Now That’s Fake News: The Ironic Reason Activists Handed Out Phony Washington Post Newspapers

January 16, 2019, 10:07 PM UTC

Fake editions of The Washington Post were handed out at several Washington D.C. locations on Wednesday morning, according to the real Washington Post.

The fake Washington Post editions bore the headline “Unpresidented” and were filled with stories that President Donald Trump was resigning, as well as anti-Trump stories. One story about Trump’s resignation claimed he would leave office because of “massive women-led protests.” (The story may have been a nod to annual Women’s March events that are scheduled for Saturday, January 19.) In addition to the stories, the biggest difference from the real Post was the date on the fake papers, which was May 1, 2019.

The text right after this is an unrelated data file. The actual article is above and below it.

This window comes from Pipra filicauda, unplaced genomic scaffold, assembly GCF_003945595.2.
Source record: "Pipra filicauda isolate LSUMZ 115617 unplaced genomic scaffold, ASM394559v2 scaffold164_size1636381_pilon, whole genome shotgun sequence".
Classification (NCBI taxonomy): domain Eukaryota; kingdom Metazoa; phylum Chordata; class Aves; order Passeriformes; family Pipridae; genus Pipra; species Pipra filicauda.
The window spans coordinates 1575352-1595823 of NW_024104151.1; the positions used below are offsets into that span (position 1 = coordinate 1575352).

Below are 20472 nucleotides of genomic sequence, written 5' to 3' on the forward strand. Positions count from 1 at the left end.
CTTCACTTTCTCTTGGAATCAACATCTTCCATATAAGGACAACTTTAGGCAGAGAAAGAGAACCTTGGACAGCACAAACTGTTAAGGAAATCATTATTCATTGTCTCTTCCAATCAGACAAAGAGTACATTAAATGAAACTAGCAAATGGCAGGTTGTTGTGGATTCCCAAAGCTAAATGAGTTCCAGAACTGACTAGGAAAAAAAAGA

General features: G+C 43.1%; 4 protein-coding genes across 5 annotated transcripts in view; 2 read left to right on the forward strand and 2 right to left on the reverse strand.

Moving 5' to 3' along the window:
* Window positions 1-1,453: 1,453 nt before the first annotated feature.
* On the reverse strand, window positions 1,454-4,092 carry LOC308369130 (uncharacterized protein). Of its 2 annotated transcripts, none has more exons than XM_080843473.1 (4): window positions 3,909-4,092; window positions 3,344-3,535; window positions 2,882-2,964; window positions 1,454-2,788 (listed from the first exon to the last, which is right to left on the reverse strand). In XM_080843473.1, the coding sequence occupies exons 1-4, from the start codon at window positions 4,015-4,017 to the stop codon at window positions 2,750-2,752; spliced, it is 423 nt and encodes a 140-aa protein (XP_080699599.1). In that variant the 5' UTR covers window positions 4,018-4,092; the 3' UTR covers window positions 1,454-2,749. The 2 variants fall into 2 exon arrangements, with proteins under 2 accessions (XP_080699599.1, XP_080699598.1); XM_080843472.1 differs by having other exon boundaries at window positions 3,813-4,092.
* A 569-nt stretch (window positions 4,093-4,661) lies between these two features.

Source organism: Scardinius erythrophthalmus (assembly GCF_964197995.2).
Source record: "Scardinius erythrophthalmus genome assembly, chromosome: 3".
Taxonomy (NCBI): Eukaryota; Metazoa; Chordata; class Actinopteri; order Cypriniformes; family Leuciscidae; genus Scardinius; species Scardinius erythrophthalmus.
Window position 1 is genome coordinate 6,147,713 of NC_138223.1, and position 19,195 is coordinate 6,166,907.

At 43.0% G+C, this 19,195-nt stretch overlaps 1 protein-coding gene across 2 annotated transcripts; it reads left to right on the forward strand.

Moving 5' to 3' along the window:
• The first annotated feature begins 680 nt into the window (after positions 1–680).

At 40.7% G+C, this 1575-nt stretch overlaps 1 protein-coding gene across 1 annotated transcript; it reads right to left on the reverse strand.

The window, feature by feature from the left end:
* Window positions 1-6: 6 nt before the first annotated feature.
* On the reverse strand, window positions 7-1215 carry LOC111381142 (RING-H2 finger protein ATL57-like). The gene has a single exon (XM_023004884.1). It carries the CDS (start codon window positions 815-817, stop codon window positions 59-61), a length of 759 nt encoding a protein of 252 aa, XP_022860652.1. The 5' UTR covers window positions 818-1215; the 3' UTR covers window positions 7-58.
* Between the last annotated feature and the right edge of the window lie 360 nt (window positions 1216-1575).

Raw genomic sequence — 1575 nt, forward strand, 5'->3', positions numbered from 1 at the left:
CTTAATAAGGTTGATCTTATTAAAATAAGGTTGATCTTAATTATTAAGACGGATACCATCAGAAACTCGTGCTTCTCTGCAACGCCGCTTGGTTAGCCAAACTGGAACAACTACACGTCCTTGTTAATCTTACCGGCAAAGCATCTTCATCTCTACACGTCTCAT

The Post‘s public relations team posted a tweet early on Wednesday explaining that the news organization was looking into the matter.

Activist group the Yes Men later took credit for the action. The group’s co-founders, Jacques Servin and Igor Vamos, are artists, academics, and also known by aliases including Andy Bichibaum and Mike Bonanno. With their public, political stunts, they came to prominence in the early 2000s after the election of President George W. Bush. One of their most famous actions was creating a fake website about the World Trade Organization, which many global groups mistook for the real WTO and invited the duo to speak at high-level meetings (which they did many times over many years). Several films have been made about The Yes Men’s work. And yes, they’re made fake newspapers before, too.

Servin told the real Post that the fake paper was meant to provide ideas for how to impeach President Trump. “The idea was a newspaper from the future and how we got there—like a roadmap for activists,” he said.